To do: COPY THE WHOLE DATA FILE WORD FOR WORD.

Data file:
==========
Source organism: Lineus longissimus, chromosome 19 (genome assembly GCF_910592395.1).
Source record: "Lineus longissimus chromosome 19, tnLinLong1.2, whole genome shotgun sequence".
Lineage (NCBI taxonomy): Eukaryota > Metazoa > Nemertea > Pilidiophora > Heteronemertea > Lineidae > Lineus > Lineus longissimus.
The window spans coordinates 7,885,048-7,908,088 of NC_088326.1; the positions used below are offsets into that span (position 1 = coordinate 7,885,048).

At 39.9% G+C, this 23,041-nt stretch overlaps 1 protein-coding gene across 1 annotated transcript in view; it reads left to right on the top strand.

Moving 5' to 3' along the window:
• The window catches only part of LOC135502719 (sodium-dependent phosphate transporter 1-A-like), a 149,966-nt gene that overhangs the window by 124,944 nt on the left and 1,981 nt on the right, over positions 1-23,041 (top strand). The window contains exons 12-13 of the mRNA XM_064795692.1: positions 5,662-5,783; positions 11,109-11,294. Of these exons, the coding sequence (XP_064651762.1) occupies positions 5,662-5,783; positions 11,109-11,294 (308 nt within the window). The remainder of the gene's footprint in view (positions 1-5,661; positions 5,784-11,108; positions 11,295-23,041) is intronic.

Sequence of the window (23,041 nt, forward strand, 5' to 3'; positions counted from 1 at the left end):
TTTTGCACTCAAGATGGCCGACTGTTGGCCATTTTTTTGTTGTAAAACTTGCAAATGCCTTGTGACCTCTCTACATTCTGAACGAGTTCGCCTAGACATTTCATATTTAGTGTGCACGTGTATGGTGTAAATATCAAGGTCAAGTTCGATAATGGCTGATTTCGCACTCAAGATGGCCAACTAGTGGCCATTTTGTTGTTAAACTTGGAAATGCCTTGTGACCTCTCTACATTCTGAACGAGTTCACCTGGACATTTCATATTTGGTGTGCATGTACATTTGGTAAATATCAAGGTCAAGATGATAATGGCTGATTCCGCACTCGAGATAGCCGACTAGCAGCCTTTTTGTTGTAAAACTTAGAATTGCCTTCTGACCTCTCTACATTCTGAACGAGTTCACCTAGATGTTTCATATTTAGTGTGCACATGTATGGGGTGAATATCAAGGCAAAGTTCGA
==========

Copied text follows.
Source organism: Lineus longissimus, chromosome 19 (genome assembly GCF_910592395.1).
Source record: "Lineus longissimus chromosome 19, tnLinLong1.2, whole genome shotgun sequence".
Lineage (NCBI taxonomy): Eukaryota > Metazoa > Nemertea > Pilidiophora > Heteronemertea > Lineidae > Lineus > Lineus longissimus.
The window spans coordinates 7,885,048-7,908,088 of NC_088326.1; the positions used below are offsets into that span (position 1 = coordinate 7,885,048).

At 39.9% G+C, this 23,041-nt stretch overlaps 1 protein-coding gene across 1 annotated transcript in view; it reads left to right on the top strand.

Moving 5' to 3' along the window:
• The window catches only part of LOC135502719 (sodium-dependent phosphate transporter 1-A-like), a 149,966-nt gene that overhangs the window by 124,944 nt on the left and 1,981 nt on the right, over positions 1-23,041 (top strand). The window contains exons 12-13 of the mRNA XM_064795692.1: positions 5,662-5,783; positions 11,109-11,294. Of these exons, the coding sequence (XP_064651762.1) occupies positions 5,662-5,783; positions 11,109-11,294 (308 nt within the window). The remainder of the gene's footprint in view (positions 1-5,661; positions 5,784-11,108; positions 11,295-23,041) is intronic.

Sequence of the window (23,041 nt, forward strand, 5' to 3'; positions counted from 1 at the left end):
TTTTGCACTCAAGATGGCCGACTGTTGGCCATTTTTTTGTTGTAAAACTTGCAAATGCCTTGTGACCTCTCTACATTCTGAACGAGTTCGCCTAGACATTTCATATTTAGTGTGCACGTGTATGGTGTAAATATCAAGGTCAAGTTCGATAATGGCTGATTTCGCACTCAAGATGGCCAACTAGTGGCCATTTTGTTGTTAAACTTGGAAATGCCTTGTGACCTCTCTACATTCTGAACGAGTTCACCTGGACATTTCATATTTGGTGTGCATGTACATTTGGTAAATATCAAGGTCAAGATGATAATGGCTGATTCCGCACTCGAGATAGCCGACTAGCAGCCTTTTTGTTGTAAAACTTAGAATTGCCTTCTGACCTCTCTACATTCTGAACGAGTTCACCTAGATGTTTCATATTTAGTGTGCACATGTATGGGGTGAATATCAAGGCAAAGTTCGA